The road to developing of ROTAVAC was a long one, beginning in 1985 when a pediatrician at the All India Institute of Medical Sciences remarked that several infants were becoming infected with rotavirus in the hospital, but were not showing symptoms.(8) Infection with the neonatal 116(E) strain protected these babies from reinfection, thus highlighting its potential to be used in a vaccine.(9) From there, Indian and American scientists collaborated through the Indo-American Vaccine Action Program to characterize the strain and develop it into a vaccine candidate.(9) In 1998, the Indo-American Vaccine Action Program held a meeting in India to identify potential manufacturers; Bharat Biotech International, a young Hyderabad-based company without any licensed products at the time was selected to manufacture the vaccine.(9)

A number of different partners collaborated to ensure that the vaccine moved through development and manufacturing efficiently; Bharat Biotech International, the Center for Disease Control and Prevention, the National Institutes of Health, the All India Institute of Medical Sciences, Stanford University and the Indian Institute of Science were supported by the Bill and Melinda Gates Foundation-funded Children’s Vaccine program to move the candidates through production, testing and surveillance.(8) Thus, public-private partnerships were created and the Indian government played a key role in supporting the intervention.(8) While Bharat Biotech reportedly invested USD 20 million into the manufacturing process, little information exists regarding how much funding other partners contributed to the development effort.(10) Greater transparency with regards to funding is necessary to fully evaluate the expenses incurred by the Indian government and the cost-effectiveness of the intervention.

Clinical trials began in India in 2005 under the supervision of researchers at the Society for Applied Studies, the KEM Hospital and Research Center and the Christian Medical College. This represents a remarkable divergence from the traditional development pathway in India; usually well-known vaccines from the West are manufactured in Indian government labs and then distributed through the public and private health sector.(11) ROTAVAC is not only based on a strain of rotavirus found in India, but was also researched with Indian partners, manufactured by an Indian pharmaceutical company and underwent clinical trials in India, making it a rare example of a health technology that was developed and tested primarily in India; it can therefore be considered an indigenous vaccine.(9)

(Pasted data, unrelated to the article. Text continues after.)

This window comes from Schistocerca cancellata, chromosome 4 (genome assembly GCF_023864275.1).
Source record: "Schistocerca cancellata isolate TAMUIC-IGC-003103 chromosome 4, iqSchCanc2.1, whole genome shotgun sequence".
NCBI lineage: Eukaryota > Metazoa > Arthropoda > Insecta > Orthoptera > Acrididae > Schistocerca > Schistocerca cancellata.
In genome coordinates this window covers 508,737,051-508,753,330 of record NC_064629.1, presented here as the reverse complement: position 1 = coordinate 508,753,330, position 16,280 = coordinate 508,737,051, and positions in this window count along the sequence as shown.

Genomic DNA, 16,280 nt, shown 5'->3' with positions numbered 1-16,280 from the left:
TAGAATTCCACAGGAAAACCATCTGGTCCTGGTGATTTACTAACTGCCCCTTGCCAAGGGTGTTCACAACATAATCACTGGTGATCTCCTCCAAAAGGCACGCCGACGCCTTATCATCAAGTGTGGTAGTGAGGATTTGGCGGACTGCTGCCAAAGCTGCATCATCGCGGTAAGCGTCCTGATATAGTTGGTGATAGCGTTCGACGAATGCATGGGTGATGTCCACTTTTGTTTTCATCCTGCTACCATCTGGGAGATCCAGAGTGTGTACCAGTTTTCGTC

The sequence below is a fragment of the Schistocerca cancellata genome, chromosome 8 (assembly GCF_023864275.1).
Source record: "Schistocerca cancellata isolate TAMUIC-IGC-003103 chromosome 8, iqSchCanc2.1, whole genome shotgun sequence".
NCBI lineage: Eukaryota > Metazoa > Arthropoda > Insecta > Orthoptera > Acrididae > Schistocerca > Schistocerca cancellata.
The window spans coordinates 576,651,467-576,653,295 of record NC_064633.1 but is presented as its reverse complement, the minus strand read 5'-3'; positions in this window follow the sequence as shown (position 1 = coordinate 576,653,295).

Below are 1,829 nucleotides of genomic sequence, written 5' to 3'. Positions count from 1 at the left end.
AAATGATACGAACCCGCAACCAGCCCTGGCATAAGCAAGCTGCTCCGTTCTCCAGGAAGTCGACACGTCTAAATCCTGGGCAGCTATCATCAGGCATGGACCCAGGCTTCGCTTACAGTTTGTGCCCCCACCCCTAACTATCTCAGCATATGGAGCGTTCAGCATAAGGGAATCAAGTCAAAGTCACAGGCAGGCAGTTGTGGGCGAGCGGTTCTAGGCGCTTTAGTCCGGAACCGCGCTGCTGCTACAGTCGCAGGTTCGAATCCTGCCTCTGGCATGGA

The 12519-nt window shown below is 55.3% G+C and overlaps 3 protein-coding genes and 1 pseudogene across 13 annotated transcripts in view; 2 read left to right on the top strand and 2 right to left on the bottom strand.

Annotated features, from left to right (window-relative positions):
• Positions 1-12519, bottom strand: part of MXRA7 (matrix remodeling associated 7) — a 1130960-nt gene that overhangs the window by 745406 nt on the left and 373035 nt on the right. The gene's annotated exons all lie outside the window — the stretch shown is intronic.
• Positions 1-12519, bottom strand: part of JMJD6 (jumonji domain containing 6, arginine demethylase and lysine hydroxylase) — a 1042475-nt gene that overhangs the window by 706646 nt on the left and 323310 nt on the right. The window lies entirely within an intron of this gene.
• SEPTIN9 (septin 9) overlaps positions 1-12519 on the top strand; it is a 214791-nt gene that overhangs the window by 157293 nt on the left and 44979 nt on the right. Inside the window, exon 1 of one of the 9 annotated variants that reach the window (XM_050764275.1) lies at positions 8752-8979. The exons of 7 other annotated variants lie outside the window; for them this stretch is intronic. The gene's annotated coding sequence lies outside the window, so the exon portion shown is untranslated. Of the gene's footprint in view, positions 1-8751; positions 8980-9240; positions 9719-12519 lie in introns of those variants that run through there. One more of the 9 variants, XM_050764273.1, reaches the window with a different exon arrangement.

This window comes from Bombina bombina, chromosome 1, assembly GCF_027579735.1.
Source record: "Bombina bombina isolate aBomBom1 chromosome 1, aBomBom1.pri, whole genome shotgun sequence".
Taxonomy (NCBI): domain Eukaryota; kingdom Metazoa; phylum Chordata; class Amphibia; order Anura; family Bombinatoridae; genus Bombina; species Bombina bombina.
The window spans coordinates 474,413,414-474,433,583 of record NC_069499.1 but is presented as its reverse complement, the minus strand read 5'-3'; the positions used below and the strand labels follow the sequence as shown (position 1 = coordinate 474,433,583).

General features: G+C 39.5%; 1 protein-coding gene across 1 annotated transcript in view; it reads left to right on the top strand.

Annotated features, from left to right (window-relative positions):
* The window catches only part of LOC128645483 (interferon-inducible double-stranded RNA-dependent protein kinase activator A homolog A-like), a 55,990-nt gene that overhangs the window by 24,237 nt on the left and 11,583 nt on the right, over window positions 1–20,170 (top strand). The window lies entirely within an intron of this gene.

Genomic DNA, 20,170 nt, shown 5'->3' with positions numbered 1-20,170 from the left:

A randomised double-blind, placebo-controlled, multicentre trial was conducted, whereby infants were randomly assigned to receive either placebo or three doses of the 116E vaccine at ages six to seven weeks, ten weeks and fourteen weeks.(12) Results indicate a 56% efficacy rate for the first year, with a slight decrease to 49% in the second year.(12) In addition, results also revealed that the vaccine entails lower risks of intussusception compared to first generation rotavirus vaccine.(13) In fact, clinical trial on ROTAVAC showed no association with intussusception, and post-marketing surveillance of ROTAVAC is in place to monitor alterations of intussusception risk of the vaccine.(13) Following Phase I and II clinical trials in infants, toddlers and adults, ROTAVAC has also been found to be safe and immunogenic.(13) The demonstrated efficacy and safety of the ROTAVAC vaccine led to its licensing in India in 2014, and the obtainment of the World Health Organization (WHO) prequalification in 2018.(14,15)